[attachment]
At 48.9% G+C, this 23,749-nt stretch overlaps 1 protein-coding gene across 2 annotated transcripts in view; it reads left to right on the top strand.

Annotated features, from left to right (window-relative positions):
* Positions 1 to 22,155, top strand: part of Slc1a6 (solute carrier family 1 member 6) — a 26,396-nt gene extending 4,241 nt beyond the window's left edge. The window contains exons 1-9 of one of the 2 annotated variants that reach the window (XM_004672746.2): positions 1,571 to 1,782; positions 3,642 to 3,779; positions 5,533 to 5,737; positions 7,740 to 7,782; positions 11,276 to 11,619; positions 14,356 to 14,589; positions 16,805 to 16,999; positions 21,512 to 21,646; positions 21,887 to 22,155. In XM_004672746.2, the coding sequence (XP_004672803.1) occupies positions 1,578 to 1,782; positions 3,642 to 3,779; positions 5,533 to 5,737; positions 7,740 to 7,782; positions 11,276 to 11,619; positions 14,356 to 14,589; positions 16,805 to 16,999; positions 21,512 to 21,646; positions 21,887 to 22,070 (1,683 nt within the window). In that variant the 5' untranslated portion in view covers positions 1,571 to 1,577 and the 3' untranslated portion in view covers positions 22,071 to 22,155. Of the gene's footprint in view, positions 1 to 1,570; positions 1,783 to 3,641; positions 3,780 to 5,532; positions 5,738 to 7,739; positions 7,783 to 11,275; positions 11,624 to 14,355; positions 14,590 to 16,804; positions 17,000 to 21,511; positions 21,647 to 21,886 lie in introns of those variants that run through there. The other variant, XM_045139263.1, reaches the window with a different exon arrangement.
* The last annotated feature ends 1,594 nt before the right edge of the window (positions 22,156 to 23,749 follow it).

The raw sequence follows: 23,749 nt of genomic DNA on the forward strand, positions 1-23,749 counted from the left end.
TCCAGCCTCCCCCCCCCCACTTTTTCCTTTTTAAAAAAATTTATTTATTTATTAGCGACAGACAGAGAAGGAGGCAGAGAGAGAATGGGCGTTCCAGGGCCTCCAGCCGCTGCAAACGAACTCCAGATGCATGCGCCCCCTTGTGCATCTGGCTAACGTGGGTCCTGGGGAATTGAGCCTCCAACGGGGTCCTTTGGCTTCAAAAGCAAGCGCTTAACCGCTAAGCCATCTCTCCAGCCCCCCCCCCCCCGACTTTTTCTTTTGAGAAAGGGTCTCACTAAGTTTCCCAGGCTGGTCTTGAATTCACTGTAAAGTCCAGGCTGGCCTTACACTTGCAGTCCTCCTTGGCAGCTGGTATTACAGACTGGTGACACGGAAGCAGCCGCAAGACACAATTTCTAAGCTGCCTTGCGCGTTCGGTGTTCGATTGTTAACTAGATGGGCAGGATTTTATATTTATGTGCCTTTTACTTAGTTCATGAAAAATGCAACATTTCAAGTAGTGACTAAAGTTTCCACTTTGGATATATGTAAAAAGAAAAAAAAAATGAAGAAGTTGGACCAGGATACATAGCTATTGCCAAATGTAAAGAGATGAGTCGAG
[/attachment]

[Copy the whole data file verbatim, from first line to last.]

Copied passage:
At 48.9% G+C, this 23,749-nt stretch overlaps 1 protein-coding gene across 2 annotated transcripts in view; it reads left to right on the top strand.

Annotated features, from left to right (window-relative positions):
* Positions 1 to 22,155, top strand: part of Slc1a6 (solute carrier family 1 member 6) — a 26,396-nt gene extending 4,241 nt beyond the window's left edge. The window contains exons 1-9 of one of the 2 annotated variants that reach the window (XM_004672746.2): positions 1,571 to 1,782; positions 3,642 to 3,779; positions 5,533 to 5,737; positions 7,740 to 7,782; positions 11,276 to 11,619; positions 14,356 to 14,589; positions 16,805 to 16,999; positions 21,512 to 21,646; positions 21,887 to 22,155. In XM_004672746.2, the coding sequence (XP_004672803.1) occupies positions 1,578 to 1,782; positions 3,642 to 3,779; positions 5,533 to 5,737; positions 7,740 to 7,782; positions 11,276 to 11,619; positions 14,356 to 14,589; positions 16,805 to 16,999; positions 21,512 to 21,646; positions 21,887 to 22,070 (1,683 nt within the window). In that variant the 5' untranslated portion in view covers positions 1,571 to 1,577 and the 3' untranslated portion in view covers positions 22,071 to 22,155. Of the gene's footprint in view, positions 1 to 1,570; positions 1,783 to 3,641; positions 3,780 to 5,532; positions 5,738 to 7,739; positions 7,783 to 11,275; positions 11,624 to 14,355; positions 14,590 to 16,804; positions 17,000 to 21,511; positions 21,647 to 21,886 lie in introns of those variants that run through there. The other variant, XM_045139263.1, reaches the window with a different exon arrangement.
* The last annotated feature ends 1,594 nt before the right edge of the window (positions 22,156 to 23,749 follow it).

The raw sequence follows: 23,749 nt of genomic DNA on the forward strand, positions 1-23,749 counted from the left end.
TCCAGCCTCCCCCCCCCCACTTTTTCCTTTTTAAAAAAATTTATTTATTTATTAGCGACAGACAGAGAAGGAGGCAGAGAGAGAATGGGCGTTCCAGGGCCTCCAGCCGCTGCAAACGAACTCCAGATGCATGCGCCCCCTTGTGCATCTGGCTAACGTGGGTCCTGGGGAATTGAGCCTCCAACGGGGTCCTTTGGCTTCAAAAGCAAGCGCTTAACCGCTAAGCCATCTCTCCAGCCCCCCCCCCCCCGACTTTTTCTTTTGAGAAAGGGTCTCACTAAGTTTCCCAGGCTGGTCTTGAATTCACTGTAAAGTCCAGGCTGGCCTTACACTTGCAGTCCTCCTTGGCAGCTGGTATTACAGACTGGTGACACGGAAGCAGCCGCAAGACACAATTTCTAAGCTGCCTTGCGCGTTCGGTGTTCGATTGTTAACTAGATGGGCAGGATTTTATATTTATGTGCCTTTTACTTAGTTCATGAAAAATGCAACATTTCAAGTAGTGACTAAAGTTTCCACTTTGGATATATGTAAAAAGAAAAAAAAAATGAAGAAGTTGGACCAGGATACATAGCTATTGCCAAATGTAAAGAGATGAGTCGAG